You build decision tables by adding columns and rows. Each column represents a condition, while rows store corresponding values that the system tests at run time. For example, you can build a decision table to determine shipment costs based on the following conditions:
- The value of the order
- The weight of the parcel
- Whether the shipment is to a foreign country
Each condition is a separate column in the decision table. Additionally, every decision table includes a column that stores results that the decision table returns if all values in a row evaluate to true.
Each row includes cells that store values that the system evaluates at run time. You can insert more than one value in a cell by adding an OR condition, and then the system continues processing a row if any of the values in the cell evaluates to true.
At run time, the system evaluates the rows starting at the topmost row:
- If any condition in a row evaluates to false, processing continues with the next row. The
system ignores the Return column for that row.
Note: You can leave empty cells in a row. Empty cells evaluate to true except when a cell is empty and includes an OR condition. Then, the parser ignores that cell and parses only the cell that contains a value.
- If all the conditions in a row evaluate to true, the system processes the
Actions and Return columns of that row. The
next action depends on how you configure your decision table:
- To return only one result, you can configure processing to end. The system then
returns the value in the Return column as the value of the entire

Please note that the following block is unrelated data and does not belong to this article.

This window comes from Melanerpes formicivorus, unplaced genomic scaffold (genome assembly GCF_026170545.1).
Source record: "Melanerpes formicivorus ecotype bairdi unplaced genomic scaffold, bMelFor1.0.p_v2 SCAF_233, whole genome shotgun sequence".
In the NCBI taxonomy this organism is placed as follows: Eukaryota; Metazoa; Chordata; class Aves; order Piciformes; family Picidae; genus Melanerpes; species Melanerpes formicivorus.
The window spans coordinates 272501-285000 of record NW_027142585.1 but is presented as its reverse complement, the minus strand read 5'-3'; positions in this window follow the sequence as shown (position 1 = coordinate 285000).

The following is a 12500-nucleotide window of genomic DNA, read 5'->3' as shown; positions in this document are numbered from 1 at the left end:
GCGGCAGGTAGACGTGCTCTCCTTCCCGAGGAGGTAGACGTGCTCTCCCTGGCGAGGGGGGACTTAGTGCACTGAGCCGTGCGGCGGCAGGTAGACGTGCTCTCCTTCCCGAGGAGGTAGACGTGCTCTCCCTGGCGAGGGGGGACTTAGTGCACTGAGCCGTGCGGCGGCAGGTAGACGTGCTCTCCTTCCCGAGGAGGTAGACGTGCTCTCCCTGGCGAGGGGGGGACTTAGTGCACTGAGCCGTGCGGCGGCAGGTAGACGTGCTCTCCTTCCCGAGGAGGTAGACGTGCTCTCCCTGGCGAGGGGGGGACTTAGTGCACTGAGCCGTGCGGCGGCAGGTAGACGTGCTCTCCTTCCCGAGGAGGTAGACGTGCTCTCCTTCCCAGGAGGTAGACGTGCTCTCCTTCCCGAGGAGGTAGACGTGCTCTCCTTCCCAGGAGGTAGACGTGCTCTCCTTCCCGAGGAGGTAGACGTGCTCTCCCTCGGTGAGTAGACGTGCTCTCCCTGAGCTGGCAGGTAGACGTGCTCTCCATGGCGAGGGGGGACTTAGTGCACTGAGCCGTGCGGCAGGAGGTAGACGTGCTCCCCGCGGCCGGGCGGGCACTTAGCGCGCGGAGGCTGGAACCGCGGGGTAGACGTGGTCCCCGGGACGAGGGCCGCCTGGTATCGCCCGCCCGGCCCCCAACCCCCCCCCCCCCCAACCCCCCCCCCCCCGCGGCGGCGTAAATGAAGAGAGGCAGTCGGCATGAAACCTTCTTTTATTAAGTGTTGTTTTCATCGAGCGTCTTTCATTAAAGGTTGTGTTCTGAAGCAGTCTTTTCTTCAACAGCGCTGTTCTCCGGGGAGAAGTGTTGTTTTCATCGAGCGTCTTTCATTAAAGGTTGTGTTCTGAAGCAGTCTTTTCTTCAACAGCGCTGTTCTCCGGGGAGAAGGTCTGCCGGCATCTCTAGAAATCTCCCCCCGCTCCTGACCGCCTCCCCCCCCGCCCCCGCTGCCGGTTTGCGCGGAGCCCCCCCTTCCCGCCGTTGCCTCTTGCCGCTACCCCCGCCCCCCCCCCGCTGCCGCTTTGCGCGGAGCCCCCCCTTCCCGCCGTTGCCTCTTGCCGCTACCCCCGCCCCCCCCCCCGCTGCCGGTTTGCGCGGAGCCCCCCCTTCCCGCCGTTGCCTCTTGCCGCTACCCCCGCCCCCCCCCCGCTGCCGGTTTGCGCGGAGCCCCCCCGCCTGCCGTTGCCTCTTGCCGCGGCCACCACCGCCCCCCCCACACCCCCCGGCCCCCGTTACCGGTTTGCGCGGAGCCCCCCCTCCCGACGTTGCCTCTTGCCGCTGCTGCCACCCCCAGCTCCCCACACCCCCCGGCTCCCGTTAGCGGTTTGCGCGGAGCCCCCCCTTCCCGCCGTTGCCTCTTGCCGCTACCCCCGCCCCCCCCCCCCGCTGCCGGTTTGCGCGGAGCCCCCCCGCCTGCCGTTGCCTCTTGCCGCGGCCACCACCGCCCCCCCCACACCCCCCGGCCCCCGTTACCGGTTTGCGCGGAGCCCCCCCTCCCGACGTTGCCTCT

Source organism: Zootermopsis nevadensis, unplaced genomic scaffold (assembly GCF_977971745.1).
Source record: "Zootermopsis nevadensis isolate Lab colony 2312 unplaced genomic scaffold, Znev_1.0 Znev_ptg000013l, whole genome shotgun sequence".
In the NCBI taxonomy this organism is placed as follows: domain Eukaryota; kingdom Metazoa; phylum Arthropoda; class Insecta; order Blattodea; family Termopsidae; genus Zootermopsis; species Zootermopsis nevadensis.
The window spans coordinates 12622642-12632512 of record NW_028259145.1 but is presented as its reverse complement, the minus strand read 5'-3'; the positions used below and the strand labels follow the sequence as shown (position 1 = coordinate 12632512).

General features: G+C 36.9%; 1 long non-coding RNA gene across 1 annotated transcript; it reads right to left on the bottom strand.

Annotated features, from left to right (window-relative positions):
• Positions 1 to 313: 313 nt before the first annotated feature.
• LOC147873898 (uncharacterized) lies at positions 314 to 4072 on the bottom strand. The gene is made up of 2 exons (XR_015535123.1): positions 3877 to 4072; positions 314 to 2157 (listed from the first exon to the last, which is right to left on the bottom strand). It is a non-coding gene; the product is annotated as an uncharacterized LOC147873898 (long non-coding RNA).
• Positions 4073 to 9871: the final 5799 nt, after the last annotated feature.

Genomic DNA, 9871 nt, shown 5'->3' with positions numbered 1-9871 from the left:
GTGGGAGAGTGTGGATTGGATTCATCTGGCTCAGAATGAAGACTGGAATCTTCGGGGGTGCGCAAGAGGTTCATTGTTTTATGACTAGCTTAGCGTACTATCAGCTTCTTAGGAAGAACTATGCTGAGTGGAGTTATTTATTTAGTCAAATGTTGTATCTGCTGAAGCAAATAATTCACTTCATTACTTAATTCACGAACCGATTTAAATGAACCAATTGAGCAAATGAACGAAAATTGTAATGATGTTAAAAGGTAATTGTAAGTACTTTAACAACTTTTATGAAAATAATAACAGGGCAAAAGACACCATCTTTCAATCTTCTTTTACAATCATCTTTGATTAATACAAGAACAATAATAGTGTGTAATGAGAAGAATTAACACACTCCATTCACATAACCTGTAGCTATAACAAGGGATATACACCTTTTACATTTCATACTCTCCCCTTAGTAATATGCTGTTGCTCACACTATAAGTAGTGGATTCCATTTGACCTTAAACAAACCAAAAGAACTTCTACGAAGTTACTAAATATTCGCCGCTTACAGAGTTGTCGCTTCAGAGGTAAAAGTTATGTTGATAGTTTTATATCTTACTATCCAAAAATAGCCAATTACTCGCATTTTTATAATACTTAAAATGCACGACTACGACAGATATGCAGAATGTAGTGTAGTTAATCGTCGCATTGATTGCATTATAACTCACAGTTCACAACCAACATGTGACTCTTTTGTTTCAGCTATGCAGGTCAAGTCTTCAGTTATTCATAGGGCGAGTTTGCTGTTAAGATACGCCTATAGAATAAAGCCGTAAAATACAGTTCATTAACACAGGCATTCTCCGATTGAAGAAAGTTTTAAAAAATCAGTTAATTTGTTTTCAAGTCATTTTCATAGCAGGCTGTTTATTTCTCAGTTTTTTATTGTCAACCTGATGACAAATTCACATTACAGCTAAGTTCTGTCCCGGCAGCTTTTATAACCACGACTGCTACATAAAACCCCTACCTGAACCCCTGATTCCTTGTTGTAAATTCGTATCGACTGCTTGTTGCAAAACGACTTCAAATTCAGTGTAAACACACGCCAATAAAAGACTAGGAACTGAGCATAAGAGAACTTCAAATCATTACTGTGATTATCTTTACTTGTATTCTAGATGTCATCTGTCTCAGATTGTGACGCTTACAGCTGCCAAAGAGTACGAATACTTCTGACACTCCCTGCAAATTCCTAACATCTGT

In scenarios that require only one result, such as estimating delivery costs, when you end processing after receiving the first result, you improve performance and avoid unnecessary computations.
- To return multiple results, you can configure processing to continue through all
remaining rows, performing the Actions and Return calculations for any rows for which
the conditions are all true.
For example, when the decision table returns the email address of a person in a process to approve an expense, the expense might require the approval from more than one person, based on the conditions. Such scenarios require more than one result.
- To return only one result, you can configure processing to end. The system then returns the value in the Return column as the value of the entire rule.
- If all rows in the table evaluate to false, the system returns a default result.
Applying decision tables
You can apply decision tables in the following elements of your application:
- In a flow rule, you can reference a decision table in a decision shape .
For more information, see Adding decisions to processes.
- In an activity, you can evaluate a decision tree by using the
For more information, see Creating an activity.
- A Declare Expression rule can call a decision table.
For more information, see Declare Expression rules - Completing the New or Save As form.
- A collection rule can call a decision table.
Decision table rules are instances of the Rule-Declare-DecisionTable class. Decision tables are part of the Decision category.
- Creating decision tables
To better adjust to the varied factors in your business processes, you can create a decision table. Decision tables test a series of property values to match conditions, so that your application performs a specific action under conditions that you define.
- Completing the Pages & Classes tab
The system uses this tab at runtime to locate properties on the clipboard.
- Configuring additional options for a decision table
Adjust how your decision table works by configuring additional options. For example, you can configure how a decision table behaves after one row evaluates to true, or define which elements of a decision table are available for edits.
- Completing the Table tab
To record the conditions to be tested in each row, complete the Table tab. When all the conditions in the row are true, in the rightmost Return column of each row, enter the result of this decision table.